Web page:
Small Arizona Library Receives $ 14,000 Overdue Items Back
Every single book in a public library is considered a public good, material that anyone can use. But what if those books or other materials are overdue, lost, or otherwise not returned?
Libraries have to get creative to get their materials back.
In three years, the Show Low Public Library in eastern Arizona has collected $ 14,817 in overdue materials.
For its efforts, it recently received the Defender Collection Award from Unique Management Services, a library material recovery and user communication company.
Here’s what you should know about the award and how Show Low’s library got their supplies back on shelves.
What is the Defender Collection Award?
The Defender Collection Award is a new award recognizing libraries across the country who are recovering high volumes of overdue materials. It underscores a library’s ability to protect public assets and ensure materials are available to future users.
Unique awarded the award to a small library and a large library. Show Low with around 11,000 residents was the winner of the small library. The Palo Alto City Library in California, collecting $ 97,662 in overdue materials, was the big library winner in a market of about 68,000 people.
The Pinetop-Lakeside Library, not far from Show Low, collected $ 6,139 of overdue materials and received an Honorable Mention.
What went missing from Show Low’s library?
According to Lisa Lewis, library services manager for the Show Low Public Library, the materials that were not returned included books, DVDs, audiobooks, Chromebooks, and other resources. Community members miss out when library materials are not available.
“We live in a small and rural community so we don’t have access to some of the things the big city has to offer,” said Lewis. “So there isn’t really much entertainment here. We don’t have any places for people to do things.” go and listen to music all the time. We have special occasions when this happens, but not regularly. We don’t have museums. We don’t have any places to take our kids like the Phoenix Children’s Museum.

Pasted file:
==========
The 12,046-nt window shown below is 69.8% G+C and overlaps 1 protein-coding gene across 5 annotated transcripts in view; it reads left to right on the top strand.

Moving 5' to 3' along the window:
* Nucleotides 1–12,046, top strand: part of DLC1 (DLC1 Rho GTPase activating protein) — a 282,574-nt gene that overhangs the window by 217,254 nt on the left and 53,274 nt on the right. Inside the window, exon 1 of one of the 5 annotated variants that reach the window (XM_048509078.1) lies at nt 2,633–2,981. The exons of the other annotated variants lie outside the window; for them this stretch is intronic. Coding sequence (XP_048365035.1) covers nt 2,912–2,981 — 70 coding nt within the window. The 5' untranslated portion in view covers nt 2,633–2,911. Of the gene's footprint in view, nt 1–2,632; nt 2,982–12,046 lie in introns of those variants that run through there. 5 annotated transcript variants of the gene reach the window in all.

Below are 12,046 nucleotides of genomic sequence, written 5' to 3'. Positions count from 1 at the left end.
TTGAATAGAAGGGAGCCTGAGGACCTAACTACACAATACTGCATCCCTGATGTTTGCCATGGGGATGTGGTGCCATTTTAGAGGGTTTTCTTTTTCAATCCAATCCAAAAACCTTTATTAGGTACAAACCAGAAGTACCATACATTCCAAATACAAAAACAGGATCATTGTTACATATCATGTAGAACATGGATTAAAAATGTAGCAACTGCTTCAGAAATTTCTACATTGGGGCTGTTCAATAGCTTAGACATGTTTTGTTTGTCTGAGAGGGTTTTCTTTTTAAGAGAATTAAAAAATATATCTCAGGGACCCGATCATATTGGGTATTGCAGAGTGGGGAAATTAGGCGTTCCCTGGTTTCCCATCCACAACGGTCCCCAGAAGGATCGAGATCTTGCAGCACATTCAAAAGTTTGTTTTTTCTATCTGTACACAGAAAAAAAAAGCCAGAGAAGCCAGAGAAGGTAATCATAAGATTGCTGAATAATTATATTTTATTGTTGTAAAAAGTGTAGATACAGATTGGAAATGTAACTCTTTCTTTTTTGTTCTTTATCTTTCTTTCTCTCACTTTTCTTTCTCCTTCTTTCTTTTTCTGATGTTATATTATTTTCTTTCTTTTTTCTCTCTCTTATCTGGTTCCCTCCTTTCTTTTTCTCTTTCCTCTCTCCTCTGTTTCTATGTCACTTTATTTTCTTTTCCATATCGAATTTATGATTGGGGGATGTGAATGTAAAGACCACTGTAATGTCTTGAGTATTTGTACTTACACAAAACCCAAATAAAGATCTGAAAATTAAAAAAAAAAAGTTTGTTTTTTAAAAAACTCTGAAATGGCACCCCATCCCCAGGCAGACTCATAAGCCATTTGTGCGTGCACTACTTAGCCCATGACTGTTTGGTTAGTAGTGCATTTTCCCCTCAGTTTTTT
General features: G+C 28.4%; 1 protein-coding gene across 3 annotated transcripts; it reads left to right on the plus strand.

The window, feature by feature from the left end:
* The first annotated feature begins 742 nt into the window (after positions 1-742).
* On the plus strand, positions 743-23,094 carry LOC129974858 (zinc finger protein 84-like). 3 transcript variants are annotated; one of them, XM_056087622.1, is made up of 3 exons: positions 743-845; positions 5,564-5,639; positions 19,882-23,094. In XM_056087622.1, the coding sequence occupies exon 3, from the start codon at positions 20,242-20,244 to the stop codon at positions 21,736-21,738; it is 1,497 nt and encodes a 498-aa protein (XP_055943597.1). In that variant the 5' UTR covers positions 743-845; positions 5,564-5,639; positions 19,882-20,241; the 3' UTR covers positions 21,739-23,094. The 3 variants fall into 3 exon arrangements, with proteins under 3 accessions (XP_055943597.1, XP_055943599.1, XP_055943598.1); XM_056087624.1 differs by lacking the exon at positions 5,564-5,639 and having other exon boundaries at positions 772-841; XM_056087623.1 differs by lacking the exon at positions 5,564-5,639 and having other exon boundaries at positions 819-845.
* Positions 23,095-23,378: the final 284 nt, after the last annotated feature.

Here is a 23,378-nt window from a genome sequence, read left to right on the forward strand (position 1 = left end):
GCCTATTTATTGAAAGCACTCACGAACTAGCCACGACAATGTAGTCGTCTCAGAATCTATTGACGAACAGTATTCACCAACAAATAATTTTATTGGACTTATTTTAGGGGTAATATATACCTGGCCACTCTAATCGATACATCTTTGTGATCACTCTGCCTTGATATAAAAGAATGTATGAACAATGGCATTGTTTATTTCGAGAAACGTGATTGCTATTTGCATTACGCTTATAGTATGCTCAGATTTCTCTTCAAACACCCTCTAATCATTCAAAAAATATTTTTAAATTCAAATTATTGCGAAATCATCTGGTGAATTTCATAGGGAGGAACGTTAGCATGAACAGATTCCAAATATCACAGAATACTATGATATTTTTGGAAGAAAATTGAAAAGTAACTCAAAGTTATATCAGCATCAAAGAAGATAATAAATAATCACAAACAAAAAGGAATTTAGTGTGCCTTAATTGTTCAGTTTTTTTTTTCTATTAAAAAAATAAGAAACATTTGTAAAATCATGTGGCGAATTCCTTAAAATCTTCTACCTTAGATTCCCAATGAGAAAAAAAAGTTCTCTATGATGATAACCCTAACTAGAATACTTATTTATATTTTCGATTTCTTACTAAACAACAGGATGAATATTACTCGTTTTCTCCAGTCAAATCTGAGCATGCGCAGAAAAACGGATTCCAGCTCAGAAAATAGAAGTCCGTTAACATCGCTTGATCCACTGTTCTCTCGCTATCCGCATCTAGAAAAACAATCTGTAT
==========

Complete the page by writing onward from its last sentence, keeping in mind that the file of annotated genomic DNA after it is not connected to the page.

“The library has become a community center for this area because we have all sorts of free programming materials, resources, and all that, so it’s extremely important that we give this community the best we can so that they have equal access . ” like someone in a bigger city. “
How were the materials returned?
Navajo County, where Show Low is located, uses Unique Management Services to track and collect unreturned books.
After a period of time, books and other resources that are not returned to the library are considered lost, Lewis said. The library notifies Unique, who has access to mailing addresses and other records stored in the library, and the company begins a collection process.
“So, like anything else, when you get a pick-up notice, you get something in the mail or sometimes you phone,” said Lewis.
While Unique’s services enabled the library’s great rejuvenation, Lewis said they prefer to make it easier for users to return items. One way the Show Low Public Library could do this was to remove overdue fees 2 and a half years ago.
“We want to remove the barriers,” said Lewis. “When you have a situation where families are below the poverty line and two dollars could make the difference between paying a few dollars more in your tank that day, or paying for your kid’s school that day, or whatever That kind of money can upset anyone.
“So by removing the stigma of overdue fees, we get a lot of material back and forth. I think this is directly related to the recovery of all of these materials because they know that not only are they returning these materials, if they are not being charged for the books they will not be responsible for any of these items. “
You can connect with Shanti Lerner, the Arizona Republic culture and outdoor reporter, via email at [email protected] or follow her on Twitter.
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